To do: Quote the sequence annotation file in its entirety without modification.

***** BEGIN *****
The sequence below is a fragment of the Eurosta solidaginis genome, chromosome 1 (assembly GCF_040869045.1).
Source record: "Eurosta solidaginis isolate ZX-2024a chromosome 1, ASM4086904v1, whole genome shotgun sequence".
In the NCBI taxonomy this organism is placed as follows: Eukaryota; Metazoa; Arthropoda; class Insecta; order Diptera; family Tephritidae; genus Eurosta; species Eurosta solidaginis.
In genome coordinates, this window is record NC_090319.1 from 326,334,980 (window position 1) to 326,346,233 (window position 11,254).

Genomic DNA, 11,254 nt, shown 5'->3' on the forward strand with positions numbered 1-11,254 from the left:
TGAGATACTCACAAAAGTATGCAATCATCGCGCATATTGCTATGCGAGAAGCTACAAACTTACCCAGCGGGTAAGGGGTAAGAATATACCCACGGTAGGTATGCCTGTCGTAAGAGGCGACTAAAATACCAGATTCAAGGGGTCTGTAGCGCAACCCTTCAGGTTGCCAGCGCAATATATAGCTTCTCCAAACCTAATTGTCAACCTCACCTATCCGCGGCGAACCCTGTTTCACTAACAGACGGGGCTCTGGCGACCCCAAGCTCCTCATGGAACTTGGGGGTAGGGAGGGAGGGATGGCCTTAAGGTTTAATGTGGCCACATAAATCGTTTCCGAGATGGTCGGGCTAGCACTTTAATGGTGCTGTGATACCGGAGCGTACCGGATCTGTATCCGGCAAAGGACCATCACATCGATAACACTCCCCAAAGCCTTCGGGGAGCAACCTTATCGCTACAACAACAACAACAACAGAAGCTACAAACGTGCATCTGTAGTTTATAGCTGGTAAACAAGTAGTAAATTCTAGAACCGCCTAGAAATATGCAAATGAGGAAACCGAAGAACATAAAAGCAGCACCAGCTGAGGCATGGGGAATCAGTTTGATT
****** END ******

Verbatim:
The sequence below is a fragment of the Eurosta solidaginis genome, chromosome 1 (assembly GCF_040869045.1).
Source record: "Eurosta solidaginis isolate ZX-2024a chromosome 1, ASM4086904v1, whole genome shotgun sequence".
In the NCBI taxonomy this organism is placed as follows: Eukaryota; Metazoa; Arthropoda; class Insecta; order Diptera; family Tephritidae; genus Eurosta; species Eurosta solidaginis.
In genome coordinates, this window is record NC_090319.1 from 326,334,980 (window position 1) to 326,346,233 (window position 11,254).

Genomic DNA, 11,254 nt, shown 5'->3' on the forward strand with positions numbered 1-11,254 from the left:
TGAGATACTCACAAAAGTATGCAATCATCGCGCATATTGCTATGCGAGAAGCTACAAACTTACCCAGCGGGTAAGGGGTAAGAATATACCCACGGTAGGTATGCCTGTCGTAAGAGGCGACTAAAATACCAGATTCAAGGGGTCTGTAGCGCAACCCTTCAGGTTGCCAGCGCAATATATAGCTTCTCCAAACCTAATTGTCAACCTCACCTATCCGCGGCGAACCCTGTTTCACTAACAGACGGGGCTCTGGCGACCCCAAGCTCCTCATGGAACTTGGGGGTAGGGAGGGAGGGATGGCCTTAAGGTTTAATGTGGCCACATAAATCGTTTCCGAGATGGTCGGGCTAGCACTTTAATGGTGCTGTGATACCGGAGCGTACCGGATCTGTATCCGGCAAAGGACCATCACATCGATAACACTCCCCAAAGCCTTCGGGGAGCAACCTTATCGCTACAACAACAACAACAACAGAAGCTACAAACGTGCATCTGTAGTTTATAGCTGGTAAACAAGTAGTAAATTCTAGAACCGCCTAGAAATATGCAAATGAGGAAACCGAAGAACATAAAAGCAGCACCAGCTGAGGCATGGGGAATCAGTTTGATT